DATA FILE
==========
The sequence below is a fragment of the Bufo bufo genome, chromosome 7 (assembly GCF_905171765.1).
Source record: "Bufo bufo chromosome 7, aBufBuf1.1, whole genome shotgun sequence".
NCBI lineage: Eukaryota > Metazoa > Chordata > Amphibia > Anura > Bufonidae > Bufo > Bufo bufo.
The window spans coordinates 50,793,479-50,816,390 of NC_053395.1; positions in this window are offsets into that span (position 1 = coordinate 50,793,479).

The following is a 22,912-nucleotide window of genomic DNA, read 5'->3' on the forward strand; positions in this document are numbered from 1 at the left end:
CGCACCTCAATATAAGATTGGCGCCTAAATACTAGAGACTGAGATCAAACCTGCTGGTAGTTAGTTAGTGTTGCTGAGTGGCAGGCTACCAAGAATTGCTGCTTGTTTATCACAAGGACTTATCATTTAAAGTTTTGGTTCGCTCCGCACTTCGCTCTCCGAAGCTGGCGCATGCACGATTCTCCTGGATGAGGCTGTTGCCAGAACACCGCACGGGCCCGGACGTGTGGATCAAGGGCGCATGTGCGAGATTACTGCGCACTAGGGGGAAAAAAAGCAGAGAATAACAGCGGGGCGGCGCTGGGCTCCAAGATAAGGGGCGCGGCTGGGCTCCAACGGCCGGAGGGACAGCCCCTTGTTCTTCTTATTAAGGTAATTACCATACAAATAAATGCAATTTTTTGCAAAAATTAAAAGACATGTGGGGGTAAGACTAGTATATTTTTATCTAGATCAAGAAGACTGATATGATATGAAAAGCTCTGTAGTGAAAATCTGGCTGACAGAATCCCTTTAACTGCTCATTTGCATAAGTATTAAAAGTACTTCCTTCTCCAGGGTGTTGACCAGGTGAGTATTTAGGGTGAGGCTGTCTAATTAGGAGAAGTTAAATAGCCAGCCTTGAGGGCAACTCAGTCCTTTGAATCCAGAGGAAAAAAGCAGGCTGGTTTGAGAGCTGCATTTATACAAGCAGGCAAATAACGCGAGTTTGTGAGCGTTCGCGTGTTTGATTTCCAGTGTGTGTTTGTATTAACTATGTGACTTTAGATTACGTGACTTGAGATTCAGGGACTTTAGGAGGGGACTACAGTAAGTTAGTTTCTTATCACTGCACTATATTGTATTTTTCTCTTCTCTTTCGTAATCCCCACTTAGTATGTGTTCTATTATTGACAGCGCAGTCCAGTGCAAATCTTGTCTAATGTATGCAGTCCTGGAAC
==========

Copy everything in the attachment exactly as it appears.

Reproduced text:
The sequence below is a fragment of the Bufo bufo genome, chromosome 7 (assembly GCF_905171765.1).
Source record: "Bufo bufo chromosome 7, aBufBuf1.1, whole genome shotgun sequence".
NCBI lineage: Eukaryota > Metazoa > Chordata > Amphibia > Anura > Bufonidae > Bufo > Bufo bufo.
The window spans coordinates 50,793,479-50,816,390 of NC_053395.1; positions in this window are offsets into that span (position 1 = coordinate 50,793,479).

The following is a 22,912-nucleotide window of genomic DNA, read 5'->3' on the forward strand; positions in this document are numbered from 1 at the left end:
CGCACCTCAATATAAGATTGGCGCCTAAATACTAGAGACTGAGATCAAACCTGCTGGTAGTTAGTTAGTGTTGCTGAGTGGCAGGCTACCAAGAATTGCTGCTTGTTTATCACAAGGACTTATCATTTAAAGTTTTGGTTCGCTCCGCACTTCGCTCTCCGAAGCTGGCGCATGCACGATTCTCCTGGATGAGGCTGTTGCCAGAACACCGCACGGGCCCGGACGTGTGGATCAAGGGCGCATGTGCGAGATTACTGCGCACTAGGGGGAAAAAAAGCAGAGAATAACAGCGGGGCGGCGCTGGGCTCCAAGATAAGGGGCGCGGCTGGGCTCCAACGGCCGGAGGGACAGCCCCTTGTTCTTCTTATTAAGGTAATTACCATACAAATAAATGCAATTTTTTGCAAAAATTAAAAGACATGTGGGGGTAAGACTAGTATATTTTTATCTAGATCAAGAAGACTGATATGATATGAAAAGCTCTGTAGTGAAAATCTGGCTGACAGAATCCCTTTAACTGCTCATTTGCATAAGTATTAAAAGTACTTCCTTCTCCAGGGTGTTGACCAGGTGAGTATTTAGGGTGAGGCTGTCTAATTAGGAGAAGTTAAATAGCCAGCCTTGAGGGCAACTCAGTCCTTTGAATCCAGAGGAAAAAAGCAGGCTGGTTTGAGAGCTGCATTTATACAAGCAGGCAAATAACGCGAGTTTGTGAGCGTTCGCGTGTTTGATTTCCAGTGTGTGTTTGTATTAACTATGTGACTTTAGATTACGTGACTTGAGATTCAGGGACTTTAGGAGGGGACTACAGTAAGTTAGTTTCTTATCACTGCACTATATTGTATTTTTCTCTTCTCTTTCGTAATCCCCACTTAGTATGTGTTCTATTATTGACAGCGCAGTCCAGTGCAAATCTTGTCTAATGTATGCAGTCCTGGAAC